News / Europe

    Spain Train Crash Driver Detained

    Train driver Francisco Jose Garzon (R) is helped by two men after his train crashed near Santiago de Compostela, northwestern Spain, July 24, 2013.
    Train driver Francisco Jose Garzon (R) is helped by two men after his train crashed near Santiago de Compostela, northwestern Spain, July 24, 2013.
    VOA News
    Spanish police said they have arrested the driver of a speeding train that crashed Wednesday, killing at least 78 people.

    Authorities said Saturday that they are investigating Francisco José Garzón Amo on charges of criminal recklessness.

    The 52-year-old driver was detained Friday in the hospital where he is recovering from injuries he sustained in the crash.

    Reports said the train may have been traveling more than twice the 80-kilometer-per-hour speed limit when it rounded a curve outside the northwestern city of Santiago de Compostela and derailed.

    Authorities will learn more from the data recorded by the train's "black box," which investigators now have in their possession.

    Spain's state train company, Renfe, said Garzón is a 30-year company veteran with more than a decade of train driving experience.

    Spanish media report the driver bragged about speeding online, with one post on his now-deleted Facebook page featuring a picture of a train speedometer at 200 kilometers per hour and a comment by Garzón, said "I am on the edge, I can't go faster or else I will be fined."

    Spanish authorities have opened two investigations into the derailment - one by judicial authorities and another by the public works department.

    Security camera footage shows the train traveling Wednesday night from Madrid to the port of Ferrol, slamming into a concrete wall at the side of the track, its first car overturning.

    More than 140 people were injured in the crash, and with some remains still unidentified, authorities say the death toll could change.

    A passenger train drives past the site of a train crash, with the train engine (R) derailed from the track, in Santiago de Compostela, northwestern Spain, July 27, 2013.A passenger train drives past the site of a train crash, with the train engine (R) derailed from the track, in Santiago de Compostela, northwestern Spain, July 27, 2013.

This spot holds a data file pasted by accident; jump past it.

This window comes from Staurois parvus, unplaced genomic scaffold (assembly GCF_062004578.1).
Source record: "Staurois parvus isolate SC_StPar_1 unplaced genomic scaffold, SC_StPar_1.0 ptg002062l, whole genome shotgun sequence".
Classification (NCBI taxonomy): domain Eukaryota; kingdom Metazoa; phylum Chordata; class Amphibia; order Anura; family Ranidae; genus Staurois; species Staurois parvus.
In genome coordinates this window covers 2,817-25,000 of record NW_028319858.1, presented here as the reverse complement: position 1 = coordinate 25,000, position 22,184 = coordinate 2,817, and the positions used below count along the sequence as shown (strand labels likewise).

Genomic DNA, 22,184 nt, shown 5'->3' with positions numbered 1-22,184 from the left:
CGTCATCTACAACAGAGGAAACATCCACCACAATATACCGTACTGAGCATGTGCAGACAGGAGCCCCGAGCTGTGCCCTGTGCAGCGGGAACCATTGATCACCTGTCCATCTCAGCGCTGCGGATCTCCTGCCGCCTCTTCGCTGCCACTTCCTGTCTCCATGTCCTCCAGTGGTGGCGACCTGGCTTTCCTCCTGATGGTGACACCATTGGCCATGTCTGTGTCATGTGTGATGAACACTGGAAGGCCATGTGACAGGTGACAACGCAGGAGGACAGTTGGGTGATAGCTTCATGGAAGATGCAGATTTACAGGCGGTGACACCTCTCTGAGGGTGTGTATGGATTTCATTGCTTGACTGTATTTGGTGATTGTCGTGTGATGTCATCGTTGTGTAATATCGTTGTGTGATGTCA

x
    A passenger train drives past the site of a train crash, with the train engine (R) derailed from the track, in Santiago de Compostela, northwestern Spain, July 27, 2013.
    A passenger train drives past the site of a train crash, with the train engine (R) derailed from the track, in Santiago de Compostela, northwestern Spain, July 27, 2013.
    The accident is one of the deadliest train crashes in Spanish history. In 1944, three trains collided in a tunnel, killing hundreds. In 1972, as many as 86 people died in a crash in the country's southwest.

    On Thursday, Spanish Prime Minister Mariano Rajoy, who was born in Santiago de Compostela, visited the crash site and the hospital where many of the injured are being treated. He declared three days of mourning to honor the victims.

    Recovery teams used cranes Thursday to move the train cars from the scene of the derailment.

    The disaster happened on the eve of an annual festival dedicated to Saint James, one of Jesus' disciples, whose remains are said to rest in Santiago's centuries-old cathedral.

    The apostle's shrine is the destination of the famous El Camino de Santiago pilgrimage across the Pyrenees, which has been followed by Christians since the Middle Ages and has had a resurgence in popularity in recent decades.

    You May Like

    Syrian Torture Victim Recounts Horrors

    'You make them think you have surrendered' says Jalal Nofal, a doctor who was jailed and survived repeated interrogations in Syria

    Mandela’s Millions Paid to Heirs, But Who Gets His Country Home?

    Saga around $3 million estate of country's first democratic president is far from over as Winnie Mandela’s fight for home overshadows payouts

    Guess Which Beach is 'Best in the US'?

    Hawaii’s Hanauma Bay tops an annual "top 10" list compiled by a coastal scientist, also known as Doctor Beach

    Featured Videos

    Your JavaScript is turned off or you have an old version of Adobe's Flash Player. Get the latest Flash player.
    Chinese-Americans Heart Trump, Bucking National Trendi
    X
    May 27, 2016 5:57 AM
    A new study conducted by three Asian-American organizations shows there are three times as many Democrats as there are Republicans among Asian-American voters, and they favor Hillary Clinton over Donald Trump. But one group, called Chinese-Americans For Trump, is going against the tide and strongly supports the business tycoon. VOA’s Elizabeth Lee caught up with them at a Trump rally and reports from Anaheim, California.